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Comment Re:Phones (Score 0, Troll) 144

A quick Google Pulled up the Phones as: Phones (and associated test platform) * Blackberry(TBA)
* Android(Dev G1)
* iPhone(locked 2.0)
* Nokia/Symbian(N95-1)
* Windows Mobile (HTC Touch)

I have the HTC Touch. It has a built in security feature: It will crash whatever you are running to try to exploit it. If anyone here figures out how to exploit it, please tell Microsoft. Not so that they will patch it, but so they can use it as an example to developers for how to code.

Comment Re:So.. (Score 5, Insightful) 282

I'm no more interested in the quality of another customer's service with this product than any other -- when I go out to eat, I'm not going to let them overcook my steak to be sure they get your souffle just right. Why should this be different?

They didn't sell you a steak and me a souffle. They sold us both a buffet. All of the other customers get their food as normal, but I'm a big fat guy. Instead of taking my plate, sitting down, and eating, I stay up at the buffet and eat there without even putting the food on my plate. I'm in the way of others trying to get food and eating most of it myself. Now the management is going to make me get in line to eat rather than stay at the buffet.

If you want your steak, you've got to get a dedicated line.

P.S. Hometown Buffet is gross.

Comment Re:Waiting.. (Score 1) 449

Just as an example: I'll bet Apple patented the magnetic cord of the MacBook

US patent application number 11/876,733 filed October 22 2007.

And lets look at what happened with that. My girlfriend left her charger at home on a trip so we were going to get a new one. Come to find out that they cost $80. $80.00! For a charger! And of course, there are no other options. Keep in mind that this $80 charger has ratings of 1.5/5 (60W) and 2/5 (80W) on Apple's own webstore.


Submission + - New Energy Efficiency Rules for TVs Sold in CA

petehead writes: The LA Times reports on regulations expected to pass in 2009 that will not allow energy inefficient TVs to be sold in the state. "State regulators are getting ready to curb the growing power gluttony of TV sets by drafting the nation's first rules requiring retailers to sell only the most energy-efficient models, starting in 2011... The regulations would be phased in over two years, with a first tier taking effect on Jan. 1, 2011, and a more stringent, second tier on Jan. 1, 2013. Purchasers of Tier 1-compliant TVs would shave an average of $18.48 off their residential electric bill in the first year of ownership, the Energy Commission estimates. Tier 2 sets would save an additional $11.76 a year...The Consumer Electronics Assn. presented three scenarios to the commission, showing 10%, 20% and 30% drops in product availability and each of their potential financial effects."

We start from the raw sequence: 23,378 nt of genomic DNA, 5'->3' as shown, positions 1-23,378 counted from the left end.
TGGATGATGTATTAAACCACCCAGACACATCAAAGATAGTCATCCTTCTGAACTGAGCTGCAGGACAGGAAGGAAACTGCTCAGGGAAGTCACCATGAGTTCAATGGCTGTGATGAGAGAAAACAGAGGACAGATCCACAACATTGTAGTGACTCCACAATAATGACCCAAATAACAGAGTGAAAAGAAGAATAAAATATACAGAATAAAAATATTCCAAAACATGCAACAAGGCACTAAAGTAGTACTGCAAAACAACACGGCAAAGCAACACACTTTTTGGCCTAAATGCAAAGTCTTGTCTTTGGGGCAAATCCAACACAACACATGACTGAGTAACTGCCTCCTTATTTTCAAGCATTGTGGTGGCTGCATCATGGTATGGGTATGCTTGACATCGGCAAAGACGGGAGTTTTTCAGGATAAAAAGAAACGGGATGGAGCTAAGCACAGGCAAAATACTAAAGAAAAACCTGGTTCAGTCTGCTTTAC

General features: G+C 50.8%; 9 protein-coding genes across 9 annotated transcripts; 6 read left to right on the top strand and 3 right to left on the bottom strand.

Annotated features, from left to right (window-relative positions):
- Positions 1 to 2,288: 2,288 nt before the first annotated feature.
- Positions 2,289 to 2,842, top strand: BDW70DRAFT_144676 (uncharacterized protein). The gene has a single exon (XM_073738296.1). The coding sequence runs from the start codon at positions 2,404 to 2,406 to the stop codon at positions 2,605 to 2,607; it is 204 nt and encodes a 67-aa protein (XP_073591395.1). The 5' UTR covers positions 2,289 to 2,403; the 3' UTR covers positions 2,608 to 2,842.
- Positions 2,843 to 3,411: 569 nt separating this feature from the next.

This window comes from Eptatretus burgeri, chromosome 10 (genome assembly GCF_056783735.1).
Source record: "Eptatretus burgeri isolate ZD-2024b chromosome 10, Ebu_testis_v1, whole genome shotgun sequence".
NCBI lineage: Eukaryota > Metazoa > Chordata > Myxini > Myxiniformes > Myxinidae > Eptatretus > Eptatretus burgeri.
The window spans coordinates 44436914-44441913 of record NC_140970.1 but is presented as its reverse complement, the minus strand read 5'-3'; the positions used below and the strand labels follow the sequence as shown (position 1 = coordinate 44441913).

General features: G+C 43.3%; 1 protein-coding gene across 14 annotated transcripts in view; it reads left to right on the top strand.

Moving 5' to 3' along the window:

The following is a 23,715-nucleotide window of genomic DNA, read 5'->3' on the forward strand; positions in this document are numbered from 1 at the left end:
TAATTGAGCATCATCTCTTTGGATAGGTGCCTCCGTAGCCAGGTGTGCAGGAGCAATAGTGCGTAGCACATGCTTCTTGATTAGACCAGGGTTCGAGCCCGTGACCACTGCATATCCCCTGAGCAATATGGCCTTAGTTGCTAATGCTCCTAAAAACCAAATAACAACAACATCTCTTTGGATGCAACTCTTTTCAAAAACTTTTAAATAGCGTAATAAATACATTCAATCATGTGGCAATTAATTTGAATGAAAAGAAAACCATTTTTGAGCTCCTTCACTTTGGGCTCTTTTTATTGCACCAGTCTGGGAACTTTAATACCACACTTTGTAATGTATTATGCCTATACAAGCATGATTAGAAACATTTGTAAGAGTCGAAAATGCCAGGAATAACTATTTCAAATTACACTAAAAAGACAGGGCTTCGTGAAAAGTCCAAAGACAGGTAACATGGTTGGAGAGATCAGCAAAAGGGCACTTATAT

How To Cut In Line and Not Get Caught 256

ewenc writes "A psychology study of hundreds of people waiting for front-row access to U2 concerts points to the best ways to cut in line and not get caught. 'Super-fans' are most irked by queue-jumpers. People were equally peeved whether someone cut in front or behind, and cutters who jumped beside a friend were less likely to attract scorn."

Stretching Before Exercising Weakens Muscles 339

Khemisty writes "Back in grade school you were probably taught the importance of warm-up exercises, and it's likely you've continued with pretty much the same routine ever since. Science, however, has moved on. Researchers now believe that some of the more entrenched elements of many athletes' warm-up regimens are not only a waste of time but are actually bad for you. The old presumption that holding a stretch for 20 to 30 seconds — known as static stretching — primes muscles for a workout is dead wrong. It actually weakens them. In a recent study conducted at the University of Nevada, athletes generated less force from their leg muscles after static stretching than they did after not stretching at all. Other studies have found that this stretching decreases muscle strength by as much as 30 percent. Also, stretching one leg's muscles can reduce strength in the other leg as well, probably because the central nervous system rebels against the movements."

First Images From 50-km Enceladus Flyby 95

CheshireCatCO writes "The first pictures from yesterday's flyby of Enceladus are now public. At closest approach, Cassini was set spinning to cancel out the apparent motion of Enceladus so as to capture unsmeared images during the 40,000-mph flyby. Although it wasn't clear that this would work (errors in pointing could easily have made the cameras miss their targets), the maneuver panned out beautifully, producing spectacular images of the surface. Images show the 'tiger stripes' at the south pole, including at least one location that has been identified as a source of a jet, as well as considerable vertical relief, easily visible thanks to the low sun-angle near the south pole at present. Processed, enhanced images should follow shortly."
Data Storage

How To Use a Terabyte of RAM 424

Spuddly writes with links to Daniel Philips and his work on the Ramback patch, and an analysis of it by Jonathan Corbet up on LWN. The experimental new design for Linux's virtual memory system would turn a large amount of system RAM into a fast RAM disk with automatic sync to magnetic media. We haven't yet reached a point where systems, even high-end boxes, come with a terabyte of installed memory, but perhaps it's not too soon to start thinking about how to handle that much memory.

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